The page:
The Nuclear Free Local Authorities (NFLA) welcomes a new European study conducted by researchers that suggests a strong national commitment to nuclear energy is linked to weaker performance on delivering climate change targets. (1)
The comparative report of European countries has been developed by researchers in the University of Sussex’s Energy Unit and the Vienna School of International Studies.
The study, published in the journal Climate Policy, shows that the most progress towards reducing carbon emissions and increasing renewable energy sources – as set out in the EU’s 2020 Strategy – has been made by nations without nuclear energy or with active plans to reduce it. In conjunction, those governments with policies to support the development of new nuclear reactors have been slower to implement renewable technologies and to tackle emissions. While the research notes that it is difficult to show a causal link, the researchers argue the study casts significant doubts on nuclear energy as a significant answer to combating climate change.
The study divides European countries into three distinct groups:
- Group 1: countries with no nuclear energy such as Denmark, Ireland and Norway;
- Group 2: countries with existing nuclear commitments but with published plans to decommission such as Germany, Netherlands and Sweden;
- Group 3: countries that plan to maintain or expand nuclear capacity such as the UK, Bulgaria and Hungary.
The research found that Group 1 countries had reduced their carbon emissions by an average of 6% since 2005 and had increased renewable energy sources to 26%. Group 2 countries had reduced emissions by an average of 11 per cent and increased renewable energy sources to an average of 19 per cent. However, Group 3 countries saw emissions go up by 3% and only managed a modest 16 per cent average renewables share.
For the UK the research found mixed results. Carbon emissions have been reduced by 16 per cent, bucking the trend of other ‘pro-nuclear’ countries. However, only five per cent of its total energy (not just electricity) comes from renewables, which is among the lowest in Europe.
The joint research team argue the large amount of effort, budget and technical knowledge that goes into developing new nuclear reactors, like the proposed Hinkley Point C plant in the UK, can create dependency and ‘lock-in’ preventing a full consideration of renewable alternatives.
NFLA welcomes research which provides comparative analysis of renewables and nuclear power. It follows on from research undertaken in December 2014 by the Vienna Ombuds–Office for Environmental Protection. Their report concluded that, under the same budgetary conditions, it is almost always possible to generate more electricity from renewable sources than from nuclear power. It also concluded that generating electricity from a variety of renewable sources is more economical than using nuclear power right up to 2050 and beyond. Across the EU, end consumers can save up to 37% on their electricity costs, and some member states up to 74%. In order to achieve these goals it is vital that Governments act quickly, but with care, to create the infrastructure and regulatory framework this requires, or to adapt that which already exists. This report was presented to members of the Parliamentary Environmental Audit Committee in early 2015. (2)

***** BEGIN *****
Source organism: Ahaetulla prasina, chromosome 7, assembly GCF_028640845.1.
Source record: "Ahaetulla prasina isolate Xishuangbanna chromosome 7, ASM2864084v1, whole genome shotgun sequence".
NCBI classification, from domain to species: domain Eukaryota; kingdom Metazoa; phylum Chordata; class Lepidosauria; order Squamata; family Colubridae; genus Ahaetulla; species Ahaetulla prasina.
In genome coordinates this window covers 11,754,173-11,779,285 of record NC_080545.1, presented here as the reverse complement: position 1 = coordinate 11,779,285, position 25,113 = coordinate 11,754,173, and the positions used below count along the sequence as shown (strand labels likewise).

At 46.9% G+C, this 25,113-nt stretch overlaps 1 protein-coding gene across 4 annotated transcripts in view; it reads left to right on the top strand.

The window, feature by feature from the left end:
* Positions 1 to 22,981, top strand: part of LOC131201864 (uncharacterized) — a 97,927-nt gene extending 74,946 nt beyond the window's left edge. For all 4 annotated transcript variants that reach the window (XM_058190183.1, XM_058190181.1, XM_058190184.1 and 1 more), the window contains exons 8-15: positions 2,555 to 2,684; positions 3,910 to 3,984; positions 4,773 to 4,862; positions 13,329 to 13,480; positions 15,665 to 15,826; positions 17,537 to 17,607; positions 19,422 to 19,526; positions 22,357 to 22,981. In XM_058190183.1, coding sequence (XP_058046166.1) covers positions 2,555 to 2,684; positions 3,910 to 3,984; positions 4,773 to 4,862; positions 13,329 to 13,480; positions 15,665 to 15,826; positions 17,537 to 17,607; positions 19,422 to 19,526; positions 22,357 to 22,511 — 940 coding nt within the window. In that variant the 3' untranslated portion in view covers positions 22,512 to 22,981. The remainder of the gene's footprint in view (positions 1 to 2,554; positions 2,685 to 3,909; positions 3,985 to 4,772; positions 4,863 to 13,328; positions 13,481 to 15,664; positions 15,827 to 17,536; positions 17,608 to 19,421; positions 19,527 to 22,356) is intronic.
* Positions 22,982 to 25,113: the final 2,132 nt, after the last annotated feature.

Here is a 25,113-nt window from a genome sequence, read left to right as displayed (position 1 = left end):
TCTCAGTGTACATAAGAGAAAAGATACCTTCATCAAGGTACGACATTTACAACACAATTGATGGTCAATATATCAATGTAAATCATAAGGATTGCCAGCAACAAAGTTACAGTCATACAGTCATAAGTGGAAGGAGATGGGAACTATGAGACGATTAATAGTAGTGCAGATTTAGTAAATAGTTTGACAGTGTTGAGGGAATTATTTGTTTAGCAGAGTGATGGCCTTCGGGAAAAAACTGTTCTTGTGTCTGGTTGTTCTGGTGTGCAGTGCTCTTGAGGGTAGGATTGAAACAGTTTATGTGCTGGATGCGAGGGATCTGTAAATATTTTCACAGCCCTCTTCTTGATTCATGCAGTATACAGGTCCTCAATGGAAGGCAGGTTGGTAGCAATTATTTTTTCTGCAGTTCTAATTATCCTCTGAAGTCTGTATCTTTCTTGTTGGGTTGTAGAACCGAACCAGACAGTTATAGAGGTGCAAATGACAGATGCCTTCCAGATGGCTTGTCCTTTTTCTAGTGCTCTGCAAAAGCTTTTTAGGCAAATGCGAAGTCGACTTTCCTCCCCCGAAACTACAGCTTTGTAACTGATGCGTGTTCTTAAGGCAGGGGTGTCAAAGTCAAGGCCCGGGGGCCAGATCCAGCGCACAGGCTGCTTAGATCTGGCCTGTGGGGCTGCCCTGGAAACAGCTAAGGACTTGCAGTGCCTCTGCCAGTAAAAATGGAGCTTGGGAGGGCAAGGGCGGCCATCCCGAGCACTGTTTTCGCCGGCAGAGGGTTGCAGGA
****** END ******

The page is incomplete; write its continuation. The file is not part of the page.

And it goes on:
NFLA Chair Councillor Ernie Galsworthy added:
I welcome this new report by Sussex University and the Vienna School of International Studies. Its central claim that actively promoting new nuclear may actually weaken national attempts to lower carbon emissions is of real interest and concern. I call on the Parliamentary Energy and Climate Change Committee and the Environmental Audit Committee to consider this report and call the researchers to present its findings to them. This research should be welcomed by the government in its review of the Hinkley Point scheme and whether renewable energy alternatives may be more effective, as I believe them to be.”
For more information please contact Sean Morris, NFLA Secretary, on 0161 234 3244.
Notes for editors:
(1) The article in Climate Policy is available through the following webpage, and the main table of comparative evidence is below:
(2) Vienna Ombuds-Office for Environmental Protection, ‘Renewable Energy versus Nuclear Power – Comparing Financial Support’, December 2014:
Summary – http://www.wua-wien.at/images/stories/publikationen/renewable-energy-versus-nuclear-power-summary.pdf
Full report – http://www.wua-wien.at/images/stories/publikationen/renewable-energy-versus-nuclear-power.pdf
|Group / European Country
Group 1: no nuclear facilities
|Emissions change since 2005 (%)
|Renewables share (%)
Republic of Ireland
|Group 2: all NPPs to be decommissioned||-11||19|
Group 3: extend, replace and/or add NPPs
Group 4: initial/resumed NPPs likely